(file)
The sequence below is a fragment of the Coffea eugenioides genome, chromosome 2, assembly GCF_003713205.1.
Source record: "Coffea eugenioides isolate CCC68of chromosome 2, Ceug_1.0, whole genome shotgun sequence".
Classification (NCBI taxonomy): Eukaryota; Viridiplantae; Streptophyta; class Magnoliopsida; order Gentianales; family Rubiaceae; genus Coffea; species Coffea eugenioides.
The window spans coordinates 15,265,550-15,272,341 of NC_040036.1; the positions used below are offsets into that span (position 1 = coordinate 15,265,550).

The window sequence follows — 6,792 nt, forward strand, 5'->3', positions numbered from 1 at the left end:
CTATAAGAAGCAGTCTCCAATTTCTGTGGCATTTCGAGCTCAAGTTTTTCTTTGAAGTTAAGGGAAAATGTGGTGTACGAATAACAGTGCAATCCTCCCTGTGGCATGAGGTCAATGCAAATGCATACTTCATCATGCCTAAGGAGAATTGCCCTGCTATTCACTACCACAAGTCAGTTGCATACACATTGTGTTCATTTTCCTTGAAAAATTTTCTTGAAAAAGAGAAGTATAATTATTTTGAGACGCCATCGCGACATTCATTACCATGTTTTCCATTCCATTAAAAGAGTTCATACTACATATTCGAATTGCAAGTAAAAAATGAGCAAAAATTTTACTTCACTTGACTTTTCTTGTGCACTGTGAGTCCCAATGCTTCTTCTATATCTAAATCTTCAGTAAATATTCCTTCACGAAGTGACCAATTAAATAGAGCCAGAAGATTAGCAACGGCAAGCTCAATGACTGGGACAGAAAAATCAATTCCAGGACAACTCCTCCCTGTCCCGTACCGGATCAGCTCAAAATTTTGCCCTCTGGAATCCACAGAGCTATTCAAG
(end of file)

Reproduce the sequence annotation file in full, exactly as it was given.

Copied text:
The sequence below is a fragment of the Coffea eugenioides genome, chromosome 2, assembly GCF_003713205.1.
Source record: "Coffea eugenioides isolate CCC68of chromosome 2, Ceug_1.0, whole genome shotgun sequence".
Classification (NCBI taxonomy): Eukaryota; Viridiplantae; Streptophyta; class Magnoliopsida; order Gentianales; family Rubiaceae; genus Coffea; species Coffea eugenioides.
The window spans coordinates 15,265,550-15,272,341 of NC_040036.1; the positions used below are offsets into that span (position 1 = coordinate 15,265,550).

The window sequence follows — 6,792 nt, forward strand, 5'->3', positions numbered from 1 at the left end:
CTATAAGAAGCAGTCTCCAATTTCTGTGGCATTTCGAGCTCAAGTTTTTCTTTGAAGTTAAGGGAAAATGTGGTGTACGAATAACAGTGCAATCCTCCCTGTGGCATGAGGTCAATGCAAATGCATACTTCATCATGCCTAAGGAGAATTGCCCTGCTATTCACTACCACAAGTCAGTTGCATACACATTGTGTTCATTTTCCTTGAAAAATTTTCTTGAAAAAGAGAAGTATAATTATTTTGAGACGCCATCGCGACATTCATTACCATGTTTTCCATTCCATTAAAAGAGTTCATACTACATATTCGAATTGCAAGTAAAAAATGAGCAAAAATTTTACTTCACTTGACTTTTCTTGTGCACTGTGAGTCCCAATGCTTCTTCTATATCTAAATCTTCAGTAAATATTCCTTCACGAAGTGACCAATTAAATAGAGCCAGAAGATTAGCAACGGCAAGCTCAATGACTGGGACAGAAAAATCAATTCCAGGACAACTCCTCCCTGTCCCGTACCGGATCAGCTCAAAATTTTGCCCTCTGGAATCCACAGAGCTATTCAAG